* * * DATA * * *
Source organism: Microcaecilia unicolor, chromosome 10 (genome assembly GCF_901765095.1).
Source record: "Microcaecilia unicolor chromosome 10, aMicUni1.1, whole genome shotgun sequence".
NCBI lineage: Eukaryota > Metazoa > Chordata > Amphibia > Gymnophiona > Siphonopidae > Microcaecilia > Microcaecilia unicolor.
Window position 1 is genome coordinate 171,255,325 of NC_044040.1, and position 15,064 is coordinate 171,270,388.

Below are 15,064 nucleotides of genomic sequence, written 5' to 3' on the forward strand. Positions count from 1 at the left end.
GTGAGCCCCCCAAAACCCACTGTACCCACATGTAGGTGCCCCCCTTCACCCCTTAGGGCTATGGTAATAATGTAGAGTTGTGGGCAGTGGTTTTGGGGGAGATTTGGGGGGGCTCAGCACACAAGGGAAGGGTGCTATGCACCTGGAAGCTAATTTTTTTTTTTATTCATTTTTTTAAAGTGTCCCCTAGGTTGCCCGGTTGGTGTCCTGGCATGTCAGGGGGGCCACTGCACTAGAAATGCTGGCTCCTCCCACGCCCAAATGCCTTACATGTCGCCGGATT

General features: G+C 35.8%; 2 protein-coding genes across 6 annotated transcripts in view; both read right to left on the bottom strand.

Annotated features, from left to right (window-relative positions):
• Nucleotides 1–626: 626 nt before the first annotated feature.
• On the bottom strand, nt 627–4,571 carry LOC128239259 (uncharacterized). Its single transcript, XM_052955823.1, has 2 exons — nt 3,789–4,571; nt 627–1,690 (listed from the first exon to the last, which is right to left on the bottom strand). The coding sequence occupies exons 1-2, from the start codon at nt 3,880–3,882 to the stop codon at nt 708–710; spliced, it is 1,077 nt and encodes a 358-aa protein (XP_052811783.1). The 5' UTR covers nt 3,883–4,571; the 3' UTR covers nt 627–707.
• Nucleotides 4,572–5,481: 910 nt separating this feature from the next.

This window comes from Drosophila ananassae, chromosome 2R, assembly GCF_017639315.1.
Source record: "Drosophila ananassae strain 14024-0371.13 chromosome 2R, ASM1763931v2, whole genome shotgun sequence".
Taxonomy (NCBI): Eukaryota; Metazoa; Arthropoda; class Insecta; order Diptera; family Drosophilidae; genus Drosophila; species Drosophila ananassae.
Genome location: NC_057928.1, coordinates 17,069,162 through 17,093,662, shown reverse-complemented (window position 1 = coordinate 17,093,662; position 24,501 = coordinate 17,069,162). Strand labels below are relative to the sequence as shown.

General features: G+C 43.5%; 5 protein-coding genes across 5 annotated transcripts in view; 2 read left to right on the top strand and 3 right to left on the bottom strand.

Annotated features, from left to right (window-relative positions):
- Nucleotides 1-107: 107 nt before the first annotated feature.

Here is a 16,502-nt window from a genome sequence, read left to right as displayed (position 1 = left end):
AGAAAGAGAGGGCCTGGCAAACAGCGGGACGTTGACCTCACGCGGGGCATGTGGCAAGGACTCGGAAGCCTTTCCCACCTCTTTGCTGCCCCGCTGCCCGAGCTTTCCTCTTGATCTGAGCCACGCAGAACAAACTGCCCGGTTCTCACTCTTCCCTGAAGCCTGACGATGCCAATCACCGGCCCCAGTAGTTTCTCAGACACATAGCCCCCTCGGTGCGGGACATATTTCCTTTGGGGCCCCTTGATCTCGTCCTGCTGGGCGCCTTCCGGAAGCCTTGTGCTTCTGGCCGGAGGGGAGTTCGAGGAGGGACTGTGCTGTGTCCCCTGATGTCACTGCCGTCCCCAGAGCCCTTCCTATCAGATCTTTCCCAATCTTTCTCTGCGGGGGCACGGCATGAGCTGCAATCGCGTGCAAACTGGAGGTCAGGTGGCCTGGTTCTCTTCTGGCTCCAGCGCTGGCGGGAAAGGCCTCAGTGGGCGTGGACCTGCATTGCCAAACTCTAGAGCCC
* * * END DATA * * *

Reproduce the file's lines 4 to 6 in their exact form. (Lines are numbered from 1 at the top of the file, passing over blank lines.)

Window position 1 is genome coordinate 171,255,325 of NC_044040.1, and position 15,064 is coordinate 171,270,388.

Below are 15,064 nucleotides of genomic sequence, written 5' to 3' on the forward strand. Positions count from 1 at the left end.
GTGAGCCCCCCAAAACCCACTGTACCCACATGTAGGTGCCCCCCTTCACCCCTTAGGGCTATGGTAATAATGTAGAGTTGTGGGCAGTGGTTTTGGGGGAGATTTGGGGGGGCTCAGCACACAAGGGAAGGGTGCTATGCACCTGGAAGCTAATTTTTTTTTTTATTCATTTTTTTAAAGTGTCCCCTAGGTTGCCCGGTTGGTGTCCTGGCATGTCAGGGGGGCCACTGCACTAGAAATGCTGGCTCCTCCCACGCCCAAATGCCTTACATGTCGCCGGATT